Anyone who has read John Vaillant's books knows that he is a champion for causes. Be it a rare golden spruce on the West Coast of Vancouver Island in BC or an endangered Amur tiger in the Pri­morye region on Russia’s far eastern border.

    He is also a consummate storyteller who takes facts from his exhaustive research to construct plots with convincing detail and thriller-like tension. Was the missing Grant Hadwin an eco-terrorist who cut down the 500 year-old iconic tree? Was he murdered, drowned or hiding? Was the Amur tiger a man-killer, stalking for revenge? Would the search team tracking the wounded animal's blood in the snow reach the animal before it would have a chance to kill again? Gripping stuff—and this is nonfiction we're talking about!

    So when John announced he was working on his first novel, we all waited with baited breath. What will it be about? Where will it be set? Would he succeed in contriving characters and conflict evoked from his imagination as well as those in real life? Of course good story telling is based on something equally as powerful as facts. To make great fiction you must construct truth. For in fiction the reader is looking as hard for mistakes in the logic of your writing as the footnoted sources of your nonfiction. Throw on too much sentimentalism, too much bravado and like a failing movie your audience will not feel safe to suspend the disbelief that carries them to the fateful end.

    The Jaguar's Children: A novel is set deep in Mexico in Oaxaca and on the borderland between Mexico and California. Two boyhood friends, Hector and Ceasar have decided to flee their homeland; one for the promise of a better life, the other to bring promise back to the people left behind. They pay a coyote [slang for a person who smuggles Mexican nationals] to weld them inside the belly of an empty water truck along with a dozen other desperate illegal immigrants. The truck breaks an axle ....More >>

     

     

    Publisher News >>

    Harbour Publishing Partners with D&M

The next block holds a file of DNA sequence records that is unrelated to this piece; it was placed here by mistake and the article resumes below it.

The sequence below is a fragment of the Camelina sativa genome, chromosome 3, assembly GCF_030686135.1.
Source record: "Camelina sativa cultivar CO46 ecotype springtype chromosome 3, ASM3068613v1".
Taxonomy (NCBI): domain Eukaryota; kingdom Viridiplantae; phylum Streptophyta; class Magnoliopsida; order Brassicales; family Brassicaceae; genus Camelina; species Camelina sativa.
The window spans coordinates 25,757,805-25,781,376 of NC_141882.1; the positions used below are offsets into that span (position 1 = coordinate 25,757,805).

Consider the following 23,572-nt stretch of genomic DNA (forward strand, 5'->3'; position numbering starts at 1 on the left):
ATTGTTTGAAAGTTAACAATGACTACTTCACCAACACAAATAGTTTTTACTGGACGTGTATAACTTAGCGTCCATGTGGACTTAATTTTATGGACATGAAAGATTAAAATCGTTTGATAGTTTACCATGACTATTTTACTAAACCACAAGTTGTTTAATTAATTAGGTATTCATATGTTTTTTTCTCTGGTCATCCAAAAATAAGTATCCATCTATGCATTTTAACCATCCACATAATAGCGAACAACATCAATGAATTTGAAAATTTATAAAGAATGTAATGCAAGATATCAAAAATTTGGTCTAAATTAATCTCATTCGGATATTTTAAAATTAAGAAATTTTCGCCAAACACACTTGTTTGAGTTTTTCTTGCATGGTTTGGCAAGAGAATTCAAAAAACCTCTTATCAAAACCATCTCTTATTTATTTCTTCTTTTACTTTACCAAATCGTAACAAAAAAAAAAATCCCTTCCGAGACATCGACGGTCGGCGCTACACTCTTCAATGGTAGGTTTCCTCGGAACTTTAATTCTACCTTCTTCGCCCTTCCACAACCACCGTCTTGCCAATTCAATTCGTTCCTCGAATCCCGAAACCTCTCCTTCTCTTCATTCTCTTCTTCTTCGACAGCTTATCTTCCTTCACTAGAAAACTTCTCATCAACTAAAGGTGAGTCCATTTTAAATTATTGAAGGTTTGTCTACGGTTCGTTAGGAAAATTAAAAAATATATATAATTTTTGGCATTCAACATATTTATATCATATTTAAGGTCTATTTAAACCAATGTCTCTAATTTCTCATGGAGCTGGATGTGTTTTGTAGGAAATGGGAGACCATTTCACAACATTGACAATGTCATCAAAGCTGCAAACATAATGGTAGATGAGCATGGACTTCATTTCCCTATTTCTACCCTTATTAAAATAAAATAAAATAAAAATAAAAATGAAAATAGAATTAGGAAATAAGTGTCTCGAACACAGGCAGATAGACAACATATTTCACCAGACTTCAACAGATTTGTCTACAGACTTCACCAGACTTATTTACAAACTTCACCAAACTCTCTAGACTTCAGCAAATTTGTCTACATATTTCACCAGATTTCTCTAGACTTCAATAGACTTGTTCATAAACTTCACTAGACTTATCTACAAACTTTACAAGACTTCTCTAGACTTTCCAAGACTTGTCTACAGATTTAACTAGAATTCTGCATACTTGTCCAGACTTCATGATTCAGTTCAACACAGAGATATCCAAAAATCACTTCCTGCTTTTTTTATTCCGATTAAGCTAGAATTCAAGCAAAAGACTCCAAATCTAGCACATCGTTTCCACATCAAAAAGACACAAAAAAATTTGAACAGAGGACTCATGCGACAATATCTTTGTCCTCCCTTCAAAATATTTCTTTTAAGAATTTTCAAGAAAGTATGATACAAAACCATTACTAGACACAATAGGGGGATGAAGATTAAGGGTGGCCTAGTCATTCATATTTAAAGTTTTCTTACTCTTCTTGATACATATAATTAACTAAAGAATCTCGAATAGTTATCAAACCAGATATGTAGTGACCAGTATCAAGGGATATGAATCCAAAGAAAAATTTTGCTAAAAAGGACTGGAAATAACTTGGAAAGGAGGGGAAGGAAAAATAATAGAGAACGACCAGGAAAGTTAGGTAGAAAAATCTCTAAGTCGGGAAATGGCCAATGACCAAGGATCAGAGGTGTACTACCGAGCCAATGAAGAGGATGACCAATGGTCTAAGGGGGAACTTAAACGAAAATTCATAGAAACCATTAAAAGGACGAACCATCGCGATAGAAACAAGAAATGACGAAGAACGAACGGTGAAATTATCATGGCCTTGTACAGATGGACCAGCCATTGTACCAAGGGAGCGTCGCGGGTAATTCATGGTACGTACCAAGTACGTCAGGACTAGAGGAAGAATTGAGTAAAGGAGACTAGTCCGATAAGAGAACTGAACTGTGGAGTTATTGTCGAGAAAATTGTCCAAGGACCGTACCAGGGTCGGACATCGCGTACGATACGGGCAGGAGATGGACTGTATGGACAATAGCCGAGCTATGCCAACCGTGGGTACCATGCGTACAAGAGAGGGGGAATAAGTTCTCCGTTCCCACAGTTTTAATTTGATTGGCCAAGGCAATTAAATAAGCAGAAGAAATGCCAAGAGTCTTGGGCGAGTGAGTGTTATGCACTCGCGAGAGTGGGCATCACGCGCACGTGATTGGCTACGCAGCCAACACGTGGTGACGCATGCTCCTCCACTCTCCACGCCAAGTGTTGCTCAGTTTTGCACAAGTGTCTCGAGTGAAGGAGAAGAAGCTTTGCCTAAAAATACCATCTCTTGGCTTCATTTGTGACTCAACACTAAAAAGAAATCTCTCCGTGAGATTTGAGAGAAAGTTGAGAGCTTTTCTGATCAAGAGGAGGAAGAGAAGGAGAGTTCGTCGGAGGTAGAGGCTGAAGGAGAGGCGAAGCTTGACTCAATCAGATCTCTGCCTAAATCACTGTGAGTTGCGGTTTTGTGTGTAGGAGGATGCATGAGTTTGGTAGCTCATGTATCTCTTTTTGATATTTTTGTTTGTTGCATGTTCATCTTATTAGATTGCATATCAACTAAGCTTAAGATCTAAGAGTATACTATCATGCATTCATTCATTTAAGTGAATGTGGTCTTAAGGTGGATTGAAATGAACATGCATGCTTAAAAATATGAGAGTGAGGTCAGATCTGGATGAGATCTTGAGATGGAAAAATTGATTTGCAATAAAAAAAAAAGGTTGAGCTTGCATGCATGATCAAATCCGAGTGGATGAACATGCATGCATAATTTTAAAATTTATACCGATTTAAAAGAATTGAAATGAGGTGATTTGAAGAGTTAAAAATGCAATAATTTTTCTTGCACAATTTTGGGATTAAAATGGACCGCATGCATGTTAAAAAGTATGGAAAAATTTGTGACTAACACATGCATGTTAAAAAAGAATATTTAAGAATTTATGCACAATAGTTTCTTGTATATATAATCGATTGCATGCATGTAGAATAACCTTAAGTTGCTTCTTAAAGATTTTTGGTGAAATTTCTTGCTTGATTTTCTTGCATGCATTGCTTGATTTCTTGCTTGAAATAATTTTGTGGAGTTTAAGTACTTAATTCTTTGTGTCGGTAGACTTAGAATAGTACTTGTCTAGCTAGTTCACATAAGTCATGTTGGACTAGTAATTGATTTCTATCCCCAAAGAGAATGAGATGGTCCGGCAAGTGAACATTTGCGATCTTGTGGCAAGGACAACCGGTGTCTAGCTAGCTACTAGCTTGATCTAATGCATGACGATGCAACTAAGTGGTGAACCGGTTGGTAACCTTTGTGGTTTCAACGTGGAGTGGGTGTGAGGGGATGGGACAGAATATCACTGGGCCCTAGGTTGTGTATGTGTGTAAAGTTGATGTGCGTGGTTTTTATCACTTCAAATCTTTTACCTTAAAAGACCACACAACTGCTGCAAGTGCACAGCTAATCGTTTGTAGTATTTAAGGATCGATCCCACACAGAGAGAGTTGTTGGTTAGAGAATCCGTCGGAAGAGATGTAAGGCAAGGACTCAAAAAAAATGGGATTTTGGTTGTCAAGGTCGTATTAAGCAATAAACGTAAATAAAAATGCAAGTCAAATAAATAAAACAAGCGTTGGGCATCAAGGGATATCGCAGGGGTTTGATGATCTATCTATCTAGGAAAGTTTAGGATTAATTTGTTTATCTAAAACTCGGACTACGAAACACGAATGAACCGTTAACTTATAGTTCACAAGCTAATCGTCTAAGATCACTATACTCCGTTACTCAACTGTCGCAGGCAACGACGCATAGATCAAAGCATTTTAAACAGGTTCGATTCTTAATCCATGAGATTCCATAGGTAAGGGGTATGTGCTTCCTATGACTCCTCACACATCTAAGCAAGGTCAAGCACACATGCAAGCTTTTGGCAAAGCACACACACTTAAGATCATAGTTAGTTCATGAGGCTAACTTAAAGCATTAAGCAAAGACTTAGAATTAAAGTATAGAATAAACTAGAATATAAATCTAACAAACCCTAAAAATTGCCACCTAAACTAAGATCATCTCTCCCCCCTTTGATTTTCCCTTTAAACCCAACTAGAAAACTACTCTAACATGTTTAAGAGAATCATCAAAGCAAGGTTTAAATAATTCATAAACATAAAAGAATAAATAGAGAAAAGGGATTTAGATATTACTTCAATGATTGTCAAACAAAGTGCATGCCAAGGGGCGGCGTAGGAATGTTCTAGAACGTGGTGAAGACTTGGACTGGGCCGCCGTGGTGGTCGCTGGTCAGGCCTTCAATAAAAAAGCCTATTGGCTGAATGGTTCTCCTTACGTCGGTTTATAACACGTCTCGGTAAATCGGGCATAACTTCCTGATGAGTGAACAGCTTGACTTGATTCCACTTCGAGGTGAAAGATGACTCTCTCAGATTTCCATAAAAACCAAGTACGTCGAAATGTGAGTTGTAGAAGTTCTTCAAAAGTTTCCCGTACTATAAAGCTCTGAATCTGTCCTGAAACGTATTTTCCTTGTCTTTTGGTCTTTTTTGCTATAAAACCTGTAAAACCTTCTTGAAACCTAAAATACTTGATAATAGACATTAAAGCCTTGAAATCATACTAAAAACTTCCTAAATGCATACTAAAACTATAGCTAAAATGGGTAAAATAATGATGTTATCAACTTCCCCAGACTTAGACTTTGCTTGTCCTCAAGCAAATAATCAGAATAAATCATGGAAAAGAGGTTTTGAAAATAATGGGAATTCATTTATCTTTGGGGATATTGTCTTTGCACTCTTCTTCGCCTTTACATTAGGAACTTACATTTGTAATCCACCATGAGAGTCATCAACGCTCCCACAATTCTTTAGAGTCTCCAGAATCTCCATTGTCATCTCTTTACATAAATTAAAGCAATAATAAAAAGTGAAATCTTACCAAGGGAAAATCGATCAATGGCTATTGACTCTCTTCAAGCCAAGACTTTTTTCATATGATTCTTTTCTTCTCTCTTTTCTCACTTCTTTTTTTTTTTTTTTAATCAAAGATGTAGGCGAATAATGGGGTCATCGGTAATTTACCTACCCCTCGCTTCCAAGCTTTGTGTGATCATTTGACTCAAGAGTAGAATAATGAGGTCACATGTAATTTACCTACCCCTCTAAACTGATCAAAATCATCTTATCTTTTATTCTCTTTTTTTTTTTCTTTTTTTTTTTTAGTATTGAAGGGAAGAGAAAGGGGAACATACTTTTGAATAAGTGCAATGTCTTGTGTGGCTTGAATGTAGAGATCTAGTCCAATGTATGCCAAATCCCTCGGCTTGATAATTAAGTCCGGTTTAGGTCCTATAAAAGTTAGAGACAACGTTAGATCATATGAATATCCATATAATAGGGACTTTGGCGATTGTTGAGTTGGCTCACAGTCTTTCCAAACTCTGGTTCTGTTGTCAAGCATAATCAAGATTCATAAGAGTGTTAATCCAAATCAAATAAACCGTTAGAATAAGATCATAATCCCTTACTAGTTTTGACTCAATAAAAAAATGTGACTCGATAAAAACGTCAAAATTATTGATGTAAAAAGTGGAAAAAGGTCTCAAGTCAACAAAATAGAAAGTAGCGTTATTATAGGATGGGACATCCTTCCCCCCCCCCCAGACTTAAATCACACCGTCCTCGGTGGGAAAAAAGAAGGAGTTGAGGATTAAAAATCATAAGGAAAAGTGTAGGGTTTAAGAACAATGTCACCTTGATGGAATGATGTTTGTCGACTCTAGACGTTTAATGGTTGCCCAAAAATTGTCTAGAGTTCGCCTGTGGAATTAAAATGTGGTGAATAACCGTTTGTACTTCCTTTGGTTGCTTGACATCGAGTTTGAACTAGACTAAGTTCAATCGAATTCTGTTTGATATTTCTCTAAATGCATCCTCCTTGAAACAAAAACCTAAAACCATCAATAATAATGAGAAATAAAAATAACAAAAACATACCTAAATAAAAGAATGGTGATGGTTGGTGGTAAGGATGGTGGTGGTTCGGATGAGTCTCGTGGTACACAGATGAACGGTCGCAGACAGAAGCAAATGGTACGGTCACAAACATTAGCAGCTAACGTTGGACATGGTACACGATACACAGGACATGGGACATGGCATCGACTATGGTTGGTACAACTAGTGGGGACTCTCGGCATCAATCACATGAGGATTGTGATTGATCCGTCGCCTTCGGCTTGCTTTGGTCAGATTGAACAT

by

    Saturday, March 01, 2014

    Harbour Publishing announces its collaboration with Canada's respected industry giant Douglas & McIntyre. "Douglas & McIntyre, the original imprint of British Columbia’s long-time flagship book publisher, will live to see another day thanks to a new alliance with Harbour Publishing, another long-established British Columbian publisher. Harbour owners Howard and Mary White reached an agreement to purchase assets associated with the famous imprint from its former owner, D&M Publishers Inc. D&M Publishers Inc. published under two imprints, Douglas & McIntyre and Greystone Books. During reorganization the imprints have been separated and sold as individual entities. The Douglas & McIntyre imprint dates back to 1971 when the original publishing company was co-founded by Jim Douglas and Scott McIntyre. The Douglas & McIntyre list is made up of some 500 titles including the Giller-Prize-winning novel The Sentimentalists by Johanna Skribsrud; the Canadian NonFiction Prizewinner Indian Horse by Richard Wagamese and works by such eminent Canadian authors as Emily Carr, Bill Reid, Wayson Choy, Doris Shadbolt, Wade Davis, Bill Richardson, Douglas Coupland, Will Ferguson and others. The Whites plan to operate Douglas & McIntyre as a separate company with its own editorial direction, maintaining the press’s focus on First Nations, art, fiction and books directed at the national and international market. All Douglas & McIntyre titles will continue to be distributed by Harper Collins in Canada with no interruption of service. ....More >>

     

    Whistler Reads >>

    Whistler Reads: PEDAL by Chelsea Rooney 

    by

    Tuesday, April 07, 2015